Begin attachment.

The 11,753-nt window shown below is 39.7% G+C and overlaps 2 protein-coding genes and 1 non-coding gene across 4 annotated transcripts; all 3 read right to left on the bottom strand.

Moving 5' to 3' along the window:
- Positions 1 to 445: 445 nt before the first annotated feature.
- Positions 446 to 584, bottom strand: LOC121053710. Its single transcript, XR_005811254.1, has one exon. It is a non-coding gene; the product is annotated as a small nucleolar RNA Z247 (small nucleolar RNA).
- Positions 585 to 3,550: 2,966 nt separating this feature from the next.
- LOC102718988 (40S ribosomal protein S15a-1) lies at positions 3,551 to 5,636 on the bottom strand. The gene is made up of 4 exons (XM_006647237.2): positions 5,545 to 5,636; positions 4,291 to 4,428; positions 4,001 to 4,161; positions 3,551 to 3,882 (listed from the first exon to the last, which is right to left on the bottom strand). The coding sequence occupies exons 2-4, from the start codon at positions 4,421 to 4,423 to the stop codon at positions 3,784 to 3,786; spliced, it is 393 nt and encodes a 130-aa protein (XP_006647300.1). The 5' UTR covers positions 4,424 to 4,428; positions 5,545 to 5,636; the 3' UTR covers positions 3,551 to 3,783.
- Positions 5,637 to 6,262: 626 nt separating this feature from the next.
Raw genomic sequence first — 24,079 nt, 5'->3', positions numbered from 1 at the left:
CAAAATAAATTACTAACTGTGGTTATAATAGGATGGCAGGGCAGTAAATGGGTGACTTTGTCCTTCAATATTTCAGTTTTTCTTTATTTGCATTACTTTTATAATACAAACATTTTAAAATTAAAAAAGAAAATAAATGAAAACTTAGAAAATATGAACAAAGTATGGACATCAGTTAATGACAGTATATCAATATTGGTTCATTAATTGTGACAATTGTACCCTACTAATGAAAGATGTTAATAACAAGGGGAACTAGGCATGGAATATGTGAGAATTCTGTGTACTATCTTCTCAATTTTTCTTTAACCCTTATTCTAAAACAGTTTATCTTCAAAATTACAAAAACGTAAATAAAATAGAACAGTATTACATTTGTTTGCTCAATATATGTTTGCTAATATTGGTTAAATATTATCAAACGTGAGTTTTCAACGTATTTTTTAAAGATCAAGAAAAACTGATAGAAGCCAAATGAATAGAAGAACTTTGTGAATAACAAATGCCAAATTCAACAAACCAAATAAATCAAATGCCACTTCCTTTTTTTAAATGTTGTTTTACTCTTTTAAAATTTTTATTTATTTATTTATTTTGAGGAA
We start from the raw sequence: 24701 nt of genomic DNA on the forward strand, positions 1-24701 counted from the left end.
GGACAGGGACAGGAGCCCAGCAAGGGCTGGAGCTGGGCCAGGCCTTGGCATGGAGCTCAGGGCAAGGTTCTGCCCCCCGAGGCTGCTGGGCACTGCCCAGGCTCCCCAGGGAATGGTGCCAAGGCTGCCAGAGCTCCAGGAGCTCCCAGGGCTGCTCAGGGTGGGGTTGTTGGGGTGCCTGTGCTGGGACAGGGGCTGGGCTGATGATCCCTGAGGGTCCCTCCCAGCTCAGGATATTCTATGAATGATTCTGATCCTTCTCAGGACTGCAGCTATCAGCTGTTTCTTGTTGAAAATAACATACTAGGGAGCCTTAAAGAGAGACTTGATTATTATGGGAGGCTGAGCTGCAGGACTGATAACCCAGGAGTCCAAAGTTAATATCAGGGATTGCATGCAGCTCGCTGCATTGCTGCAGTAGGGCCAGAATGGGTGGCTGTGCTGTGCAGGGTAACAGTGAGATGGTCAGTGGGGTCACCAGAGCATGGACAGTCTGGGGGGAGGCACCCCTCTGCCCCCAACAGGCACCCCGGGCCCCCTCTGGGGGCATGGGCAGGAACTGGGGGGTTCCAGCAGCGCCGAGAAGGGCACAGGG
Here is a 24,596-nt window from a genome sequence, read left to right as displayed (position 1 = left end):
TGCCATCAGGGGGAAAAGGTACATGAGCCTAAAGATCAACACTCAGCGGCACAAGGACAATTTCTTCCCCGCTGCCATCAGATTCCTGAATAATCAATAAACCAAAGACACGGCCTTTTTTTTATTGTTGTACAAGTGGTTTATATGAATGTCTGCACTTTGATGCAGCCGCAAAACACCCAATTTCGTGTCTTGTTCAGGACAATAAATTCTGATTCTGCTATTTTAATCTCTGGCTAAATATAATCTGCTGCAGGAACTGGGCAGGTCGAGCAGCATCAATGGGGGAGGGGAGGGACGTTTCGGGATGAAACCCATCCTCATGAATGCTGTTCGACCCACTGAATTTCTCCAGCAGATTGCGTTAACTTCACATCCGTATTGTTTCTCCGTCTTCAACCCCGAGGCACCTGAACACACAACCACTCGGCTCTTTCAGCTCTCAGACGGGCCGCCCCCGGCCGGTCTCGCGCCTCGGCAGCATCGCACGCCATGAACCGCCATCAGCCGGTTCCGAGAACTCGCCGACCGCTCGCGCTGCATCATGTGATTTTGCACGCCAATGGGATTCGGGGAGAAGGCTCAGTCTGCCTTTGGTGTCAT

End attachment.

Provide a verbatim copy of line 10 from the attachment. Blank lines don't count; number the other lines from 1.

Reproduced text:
We start from the raw sequence: 24701 nt of genomic DNA on the forward strand, positions 1-24701 counted from the left end.